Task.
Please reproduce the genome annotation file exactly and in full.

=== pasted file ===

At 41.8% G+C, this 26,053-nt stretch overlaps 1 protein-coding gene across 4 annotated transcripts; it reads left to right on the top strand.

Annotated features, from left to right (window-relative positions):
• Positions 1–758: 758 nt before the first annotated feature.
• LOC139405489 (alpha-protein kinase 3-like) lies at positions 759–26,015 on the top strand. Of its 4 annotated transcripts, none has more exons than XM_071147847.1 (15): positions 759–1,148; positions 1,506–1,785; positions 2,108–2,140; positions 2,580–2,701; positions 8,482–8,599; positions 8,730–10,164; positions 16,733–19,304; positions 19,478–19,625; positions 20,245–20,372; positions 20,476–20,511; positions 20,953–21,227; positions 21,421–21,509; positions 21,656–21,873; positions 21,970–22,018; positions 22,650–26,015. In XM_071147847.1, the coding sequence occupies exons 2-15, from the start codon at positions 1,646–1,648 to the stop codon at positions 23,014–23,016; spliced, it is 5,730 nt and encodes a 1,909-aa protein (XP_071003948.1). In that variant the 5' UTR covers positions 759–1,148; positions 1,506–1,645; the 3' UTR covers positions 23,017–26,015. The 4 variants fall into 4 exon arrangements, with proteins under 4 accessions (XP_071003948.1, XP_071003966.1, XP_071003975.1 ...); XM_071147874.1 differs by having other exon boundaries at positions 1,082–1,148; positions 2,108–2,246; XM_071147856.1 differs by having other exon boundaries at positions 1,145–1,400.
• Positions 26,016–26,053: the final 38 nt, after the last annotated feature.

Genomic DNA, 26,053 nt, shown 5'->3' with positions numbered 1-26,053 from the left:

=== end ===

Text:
At 41.8% G+C, this 26,053-nt stretch overlaps 1 protein-coding gene across 4 annotated transcripts; it reads left to right on the top strand.

Annotated features, from left to right (window-relative positions):
• Positions 1–758: 758 nt before the first annotated feature.
• LOC139405489 (alpha-protein kinase 3-like) lies at positions 759–26,015 on the top strand. Of its 4 annotated transcripts, none has more exons than XM_071147847.1 (15): positions 759–1,148; positions 1,506–1,785; positions 2,108–2,140; positions 2,580–2,701; positions 8,482–8,599; positions 8,730–10,164; positions 16,733–19,304; positions 19,478–19,625; positions 20,245–20,372; positions 20,476–20,511; positions 20,953–21,227; positions 21,421–21,509; positions 21,656–21,873; positions 21,970–22,018; positions 22,650–26,015. In XM_071147847.1, the coding sequence occupies exons 2-15, from the start codon at positions 1,646–1,648 to the stop codon at positions 23,014–23,016; spliced, it is 5,730 nt and encodes a 1,909-aa protein (XP_071003948.1). In that variant the 5' UTR covers positions 759–1,148; positions 1,506–1,645; the 3' UTR covers positions 23,017–26,015. The 4 variants fall into 4 exon arrangements, with proteins under 4 accessions (XP_071003948.1, XP_071003966.1, XP_071003975.1 ...); XM_071147874.1 differs by having other exon boundaries at positions 1,082–1,148; positions 2,108–2,246; XM_071147856.1 differs by having other exon boundaries at positions 1,145–1,400.
• Positions 26,016–26,053: the final 38 nt, after the last annotated feature.

Genomic DNA, 26,053 nt, shown 5'->3' with positions numbered 1-26,053 from the left: